Bankrupt entrepreneur Ramon Russell has left a trail of financial destruction after the failure of several technology companies, but federal Minister for Small Business Bruce Billson reckons his ‘‘chutzpah’’ should be applauded.
Mr Russell recently founded the Victorian Innovative Science and Technology Complex in Seaford, which was launched by Mr Billson two weeks ago, amid claims the venture would create up to 66 jobs and generate annual revenue of $16 million in the community, according to Frankston City Council figures.
‘‘Ramon has a chutzpah, a can-do attitude that we need to celebrate and support in this country,’’ Mr Billson told about 100 guests who attended the June 11 launch.
But Fairfax Media can reveal that Mr Russell has been investigated by Victoria Police and been the subject of at least two damning reports to the Australian Securities and Investment Commission.
Mr Russell has run a series of businesses that purport to have ground-breaking technologies ‘‘contributing to the greater good of the global environment’’. Over the past decade, he has spruiked robot technology, ‘‘magnetic vodka’’, and a process to convert plastic into diesel fuel.
While corporate regulators and police have been unwilling or unable to mount a case, Mr Russell has allegedly evaded more than $3 million in debts, but still continues to launch new ventures.
Mr Russell declared bankruptcy in November 2011. His wife, Anne Russell, also declared bankruptcy in July 2012 after serving as a director on several companies linked to her husband.
Mr Russell was brought to the attention of ASIC in 2011 following allegations of mismanagement from a corporate liquidator and again in 2013 over claims the identity of an intellectually disabled woman was used as a front for one of his companies.
Mr Russell’s most ambitious project was Liquid Separation, a company that supposedly held the rights to technology that could transform hazardous liquids into drinkable water. He claimed to have been close to selling the device to the Melbourne Cricket Ground, Inghams and SPC Ardmona.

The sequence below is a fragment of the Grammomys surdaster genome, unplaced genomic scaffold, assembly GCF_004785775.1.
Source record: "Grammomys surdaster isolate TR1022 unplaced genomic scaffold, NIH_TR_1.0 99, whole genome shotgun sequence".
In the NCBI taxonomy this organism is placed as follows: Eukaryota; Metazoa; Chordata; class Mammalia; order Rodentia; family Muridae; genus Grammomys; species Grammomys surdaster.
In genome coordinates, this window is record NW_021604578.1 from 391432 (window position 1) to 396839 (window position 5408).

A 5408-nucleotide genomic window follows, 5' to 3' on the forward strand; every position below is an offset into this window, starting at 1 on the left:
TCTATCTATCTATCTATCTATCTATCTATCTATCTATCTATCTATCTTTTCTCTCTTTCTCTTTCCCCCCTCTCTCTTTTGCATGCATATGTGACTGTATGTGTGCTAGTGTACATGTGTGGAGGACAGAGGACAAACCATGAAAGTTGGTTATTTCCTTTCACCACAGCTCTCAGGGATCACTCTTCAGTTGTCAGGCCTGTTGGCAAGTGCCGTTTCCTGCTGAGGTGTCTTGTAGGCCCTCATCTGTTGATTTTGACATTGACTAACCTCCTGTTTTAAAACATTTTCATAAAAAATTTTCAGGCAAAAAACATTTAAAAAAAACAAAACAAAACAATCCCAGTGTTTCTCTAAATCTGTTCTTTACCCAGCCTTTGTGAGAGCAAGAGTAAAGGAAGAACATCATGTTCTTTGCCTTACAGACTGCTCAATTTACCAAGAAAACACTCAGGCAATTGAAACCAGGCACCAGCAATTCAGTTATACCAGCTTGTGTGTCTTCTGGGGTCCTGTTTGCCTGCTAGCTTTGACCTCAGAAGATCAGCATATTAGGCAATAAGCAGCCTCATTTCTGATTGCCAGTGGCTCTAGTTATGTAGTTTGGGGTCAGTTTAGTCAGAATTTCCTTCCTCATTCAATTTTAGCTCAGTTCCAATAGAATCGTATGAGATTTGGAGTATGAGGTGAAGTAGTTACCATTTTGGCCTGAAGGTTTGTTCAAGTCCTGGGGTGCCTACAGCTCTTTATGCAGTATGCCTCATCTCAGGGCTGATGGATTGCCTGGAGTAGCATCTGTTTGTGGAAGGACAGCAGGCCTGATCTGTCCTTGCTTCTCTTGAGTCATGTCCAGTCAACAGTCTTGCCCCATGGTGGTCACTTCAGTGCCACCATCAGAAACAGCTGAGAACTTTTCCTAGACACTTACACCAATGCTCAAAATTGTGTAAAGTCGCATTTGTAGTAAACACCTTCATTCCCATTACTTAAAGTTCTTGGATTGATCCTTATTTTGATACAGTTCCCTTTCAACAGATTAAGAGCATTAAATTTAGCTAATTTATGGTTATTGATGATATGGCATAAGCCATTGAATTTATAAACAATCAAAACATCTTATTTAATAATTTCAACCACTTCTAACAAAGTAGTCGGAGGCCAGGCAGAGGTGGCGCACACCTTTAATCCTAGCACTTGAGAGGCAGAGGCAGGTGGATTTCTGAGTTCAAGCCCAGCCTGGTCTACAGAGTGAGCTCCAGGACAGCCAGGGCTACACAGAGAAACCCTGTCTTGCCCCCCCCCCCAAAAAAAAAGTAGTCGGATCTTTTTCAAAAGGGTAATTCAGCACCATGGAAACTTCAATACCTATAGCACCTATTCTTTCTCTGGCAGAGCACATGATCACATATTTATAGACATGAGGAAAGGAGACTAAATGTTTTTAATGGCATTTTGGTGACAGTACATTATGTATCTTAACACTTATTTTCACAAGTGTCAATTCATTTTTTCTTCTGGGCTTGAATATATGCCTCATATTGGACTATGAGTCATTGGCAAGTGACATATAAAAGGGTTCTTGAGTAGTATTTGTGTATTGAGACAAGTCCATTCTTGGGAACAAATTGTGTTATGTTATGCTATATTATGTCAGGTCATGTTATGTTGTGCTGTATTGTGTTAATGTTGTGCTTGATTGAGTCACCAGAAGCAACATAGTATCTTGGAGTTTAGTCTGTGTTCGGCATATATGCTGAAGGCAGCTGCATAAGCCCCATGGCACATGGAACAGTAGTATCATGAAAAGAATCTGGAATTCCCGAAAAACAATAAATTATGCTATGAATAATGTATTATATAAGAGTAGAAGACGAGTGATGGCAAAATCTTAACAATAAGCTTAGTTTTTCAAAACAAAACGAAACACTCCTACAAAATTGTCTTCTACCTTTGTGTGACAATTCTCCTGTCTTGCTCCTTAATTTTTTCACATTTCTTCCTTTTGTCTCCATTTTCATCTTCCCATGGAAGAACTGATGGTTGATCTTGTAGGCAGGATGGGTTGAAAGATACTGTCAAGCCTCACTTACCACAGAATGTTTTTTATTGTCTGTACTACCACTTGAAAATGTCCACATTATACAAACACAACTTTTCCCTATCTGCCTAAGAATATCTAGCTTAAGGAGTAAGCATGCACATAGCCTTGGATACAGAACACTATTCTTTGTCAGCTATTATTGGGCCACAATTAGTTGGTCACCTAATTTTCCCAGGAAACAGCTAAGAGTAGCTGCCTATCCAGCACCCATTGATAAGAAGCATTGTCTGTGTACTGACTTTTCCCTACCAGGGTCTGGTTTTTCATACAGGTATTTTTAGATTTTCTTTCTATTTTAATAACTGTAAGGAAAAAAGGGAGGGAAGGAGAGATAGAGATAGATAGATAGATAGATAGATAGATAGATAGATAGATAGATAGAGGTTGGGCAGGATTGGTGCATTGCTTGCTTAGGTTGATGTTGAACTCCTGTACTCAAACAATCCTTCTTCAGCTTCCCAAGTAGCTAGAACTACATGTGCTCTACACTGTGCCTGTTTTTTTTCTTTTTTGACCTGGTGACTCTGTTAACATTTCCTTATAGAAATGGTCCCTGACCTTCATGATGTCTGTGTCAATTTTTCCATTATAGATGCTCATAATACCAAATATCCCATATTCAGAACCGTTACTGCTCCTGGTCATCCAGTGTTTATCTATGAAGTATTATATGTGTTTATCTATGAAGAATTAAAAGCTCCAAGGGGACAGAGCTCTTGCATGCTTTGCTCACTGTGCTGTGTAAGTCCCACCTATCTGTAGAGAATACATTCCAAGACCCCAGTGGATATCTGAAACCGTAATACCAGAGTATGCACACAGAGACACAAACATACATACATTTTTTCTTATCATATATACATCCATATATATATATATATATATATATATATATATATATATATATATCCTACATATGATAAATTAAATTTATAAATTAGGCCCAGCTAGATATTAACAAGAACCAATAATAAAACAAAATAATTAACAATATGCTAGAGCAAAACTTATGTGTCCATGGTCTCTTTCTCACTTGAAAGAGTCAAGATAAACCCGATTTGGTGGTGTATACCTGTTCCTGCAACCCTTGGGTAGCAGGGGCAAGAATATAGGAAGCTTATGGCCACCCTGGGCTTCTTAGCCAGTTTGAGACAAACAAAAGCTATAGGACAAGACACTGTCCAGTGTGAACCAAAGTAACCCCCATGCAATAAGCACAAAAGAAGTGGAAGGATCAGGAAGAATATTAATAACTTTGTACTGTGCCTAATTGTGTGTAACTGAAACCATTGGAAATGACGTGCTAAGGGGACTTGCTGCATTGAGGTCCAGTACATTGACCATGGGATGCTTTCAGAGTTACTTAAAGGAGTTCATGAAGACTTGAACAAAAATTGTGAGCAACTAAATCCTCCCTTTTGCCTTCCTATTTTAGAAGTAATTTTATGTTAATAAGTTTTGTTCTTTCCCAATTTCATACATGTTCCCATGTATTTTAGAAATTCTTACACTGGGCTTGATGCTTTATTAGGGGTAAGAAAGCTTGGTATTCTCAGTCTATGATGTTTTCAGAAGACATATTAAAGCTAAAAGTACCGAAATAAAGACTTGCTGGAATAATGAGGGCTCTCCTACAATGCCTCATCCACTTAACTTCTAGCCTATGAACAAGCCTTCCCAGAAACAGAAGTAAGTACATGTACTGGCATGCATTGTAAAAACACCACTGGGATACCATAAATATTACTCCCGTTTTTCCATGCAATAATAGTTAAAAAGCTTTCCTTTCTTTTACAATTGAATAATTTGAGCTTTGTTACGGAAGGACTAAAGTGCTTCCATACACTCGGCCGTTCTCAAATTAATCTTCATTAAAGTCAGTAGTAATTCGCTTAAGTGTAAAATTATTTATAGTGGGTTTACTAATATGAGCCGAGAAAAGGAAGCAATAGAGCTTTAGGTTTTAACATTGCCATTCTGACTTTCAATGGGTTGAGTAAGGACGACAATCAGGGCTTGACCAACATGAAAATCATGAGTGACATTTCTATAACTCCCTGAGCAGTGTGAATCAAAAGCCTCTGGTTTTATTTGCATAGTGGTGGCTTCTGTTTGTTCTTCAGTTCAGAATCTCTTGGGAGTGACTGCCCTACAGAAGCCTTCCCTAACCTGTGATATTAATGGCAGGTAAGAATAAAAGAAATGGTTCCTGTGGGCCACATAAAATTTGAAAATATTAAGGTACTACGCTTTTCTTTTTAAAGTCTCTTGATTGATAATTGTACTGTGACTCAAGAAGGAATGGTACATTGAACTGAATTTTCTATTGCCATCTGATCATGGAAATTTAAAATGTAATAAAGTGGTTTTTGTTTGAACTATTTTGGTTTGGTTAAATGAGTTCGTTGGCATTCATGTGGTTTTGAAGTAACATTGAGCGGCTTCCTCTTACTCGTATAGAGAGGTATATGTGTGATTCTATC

But the business collapsed in late 2011 amid allegations investors’ money had disappeared and the same shares had been sold to multiple parties. Corporate liquidators estimated the losses at $440,000, although angry investors said another $2.5 million in loans to Mr Russell had also disappeared.
‘‘In my view the company has failed due to very poor management. I believe the director has committed a number of offences [against] the Corporations Act,’’ liquidator Ross McDermott said in a report.
Despite being banned from acting as a director because of his bankruptcy, Mr Russell is now the ‘‘founding president’’ of the Conceptus group, the corporate entity behind the new Seaford complex opened by Mr Billson.
The director of the group and three other companies that are ‘‘members’’ of the project is Andrew Webb, a 58-year-old man whose registered address is a public housing flat in Mornington.
Mr Russell’s latest venture has infuriated victims of his previous business failures.
Sydney-based retiree Tony Bonvino lost $230,000 invested in three companies controlled by Mr Russell.
‘‘He can spin a good story and he gets people to believe him. The first company was about transforming plastic into diesel fuel. When that stalled he tried to convert coal into fuel. Then he closed that company down. He keeps coming up with these wonderful ideas that never work,’’ Mr Bonvino said.
Sam Circosta lost $500,000 in a company of Mr Russell’s that claimed to have technology that could convert coal into diesel and would be sold to listed mining company New Hope Corporation. The deal never eventuated.
‘‘He has left a trail of bad debt. There’s some innocent people who have lost their homes,’’ Mr Circosta said.
Mr Russell attributed the failure of his previous businesses to a ‘‘vendetta’’ waged by former investors and the negligence of his solicitor. He said he was only bringing his ‘‘expertise’’ to the Seaford complex as a consultant and had no financial stake in the business.
‘‘All I’ve done is try to get on with my life and help the shareholders that are still there,’’ he said. ‘‘If my credibility is so bad why did [MP] Bruce Billson officiate? People like that don’t associate with a charlatan.’’
But a spokeswoman for Mr Billson denied the Minister had any knowledge of Mr Russell’s business history.
“Ramon Russell approached the local federal member’s office seeking his participation in the opening of the centre.
‘‘On the basis of his representation about the centre’s purpose, clients and job creation prospects for the local area, the invitation was accepted,’’ the spokeswoman said.
The story Federal minister caught out by bankrupt entrepreneur with 'chutzpah' first appeared on The Sydney Morning Herald.